abiotic stress


  • AQPs are both transcriptionally and post-transcriptionally regulated by many different factors such as ABA, GA3, pH and Ca2+; and the specific levels of AQPs in certain parts
    of the plant, such as roots or leaves, helps to draw as much water into the plant as possible.

  • [5] Effects Abiotic stress, as a natural part of every ecosystem, will affect organisms in a variety of ways.

  • [18] Prior exposure to tolerable doses of biotic stresses such as phloem-feeding insect infestation have also been shown to increase tolerance to abiotic stresses in plant[19]
    Impact on food production[edit] Abiotic stress mostly affects plants used in agriculture.

  • [28][29] PHR1 also has been shown to regulate extensive remodeling of lipids and metabolites during phosphorus limitation stress[29][30] Drought stress[edit] Drought stress,
    defined as naturally occurring water deficit, is a main cause of crop losses in agriculture.

  • [32] They found that plants which were exposed to drought conditions actually changed the way they regulated their stomata and what they called “hydraulic safety margin” so
    as to decrease the vulnerability of the plant.

  • [2] Whereas a biotic stress would include living disturbances such as fungi or harmful insects, abiotic stress factors, or stressors, are naturally occurring, often intangible
    and inanimate factors such as intense sunlight, temperature or wind that may cause harm to the plants and animals in the area affected.

  • Thus, when the abiotic stress occurs, the plant has already prepared defense mechanisms that can be activated faster and increase tolerance.

  • For more information on the harmful effects of abiotic stress, see the sections below on plants and animals.

  • This is because water is essential for many fundamental processes in plant growth.

  • This could possibly be because the plants need a stronger network to survive in a harsher environment, so their interactions between species, such as cross-pollination or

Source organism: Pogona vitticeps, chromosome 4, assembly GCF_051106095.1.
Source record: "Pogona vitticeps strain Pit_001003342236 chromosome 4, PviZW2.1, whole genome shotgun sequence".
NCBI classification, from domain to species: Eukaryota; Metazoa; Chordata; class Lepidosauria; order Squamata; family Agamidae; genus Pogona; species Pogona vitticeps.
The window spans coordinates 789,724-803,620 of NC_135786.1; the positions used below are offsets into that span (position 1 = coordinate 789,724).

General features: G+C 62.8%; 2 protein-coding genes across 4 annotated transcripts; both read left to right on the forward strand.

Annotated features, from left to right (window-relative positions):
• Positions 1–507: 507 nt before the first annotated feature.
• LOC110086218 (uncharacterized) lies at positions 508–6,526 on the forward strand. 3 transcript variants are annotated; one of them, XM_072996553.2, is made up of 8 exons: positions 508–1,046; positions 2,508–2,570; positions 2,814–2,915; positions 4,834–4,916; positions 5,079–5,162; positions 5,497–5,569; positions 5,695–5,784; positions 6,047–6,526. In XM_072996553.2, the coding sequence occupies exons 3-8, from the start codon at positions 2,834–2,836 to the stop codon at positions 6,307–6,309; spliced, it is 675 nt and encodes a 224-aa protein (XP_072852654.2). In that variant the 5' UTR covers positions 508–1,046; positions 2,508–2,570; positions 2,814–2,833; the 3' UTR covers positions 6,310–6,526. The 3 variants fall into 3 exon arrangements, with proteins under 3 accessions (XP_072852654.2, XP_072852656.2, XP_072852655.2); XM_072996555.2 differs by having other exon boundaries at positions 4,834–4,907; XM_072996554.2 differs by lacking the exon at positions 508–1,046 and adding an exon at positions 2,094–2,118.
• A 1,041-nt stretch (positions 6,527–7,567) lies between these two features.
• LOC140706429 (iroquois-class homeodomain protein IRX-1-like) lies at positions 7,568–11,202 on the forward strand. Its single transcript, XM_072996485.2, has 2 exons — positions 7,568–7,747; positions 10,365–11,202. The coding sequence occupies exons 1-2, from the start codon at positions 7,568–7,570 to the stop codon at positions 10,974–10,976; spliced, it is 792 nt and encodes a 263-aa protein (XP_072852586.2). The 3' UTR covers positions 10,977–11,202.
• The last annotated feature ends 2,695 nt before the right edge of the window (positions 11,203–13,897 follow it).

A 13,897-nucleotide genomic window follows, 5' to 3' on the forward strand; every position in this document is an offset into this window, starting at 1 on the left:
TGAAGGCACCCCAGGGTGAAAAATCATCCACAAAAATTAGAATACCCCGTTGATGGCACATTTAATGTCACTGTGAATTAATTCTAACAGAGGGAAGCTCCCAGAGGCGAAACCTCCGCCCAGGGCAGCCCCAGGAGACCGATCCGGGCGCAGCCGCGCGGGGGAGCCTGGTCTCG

mutualistic actions, become more common to cope with the severity of their habitat.

  • Even though it is healthy for an ecosystem, a wildfire can still be considered an abiotic stressor, because it puts an obvious stress on individual organisms within the area.

  • When a group of different plant species was prompted by a variety of different stress signals, such as drought or cold, each plant responded uniquely.

  • [31] Another extremely important factor in dealing with drought stress and regulating the uptake and export of water is aquaporins (AQPs).

  • A study by Tombesi et al., found that plants which had previously been exposed to drought were able to come up with a sort of strategy to minimize water loss and decrease
    water use.

  • Rice plants can undergo different types of abiotic stresses, like drought and high salinity.

  • When there is limited bioavailable P in the soil, plants show extensive symptoms of abiotic stress, such as short primary roots and more lateral roots and root hairs to make
    more surface available for phosphate absorption, exudation of organic acids and phosphatase to release phosphates from complex P–containing molecules and make it available for growing plants’ organs.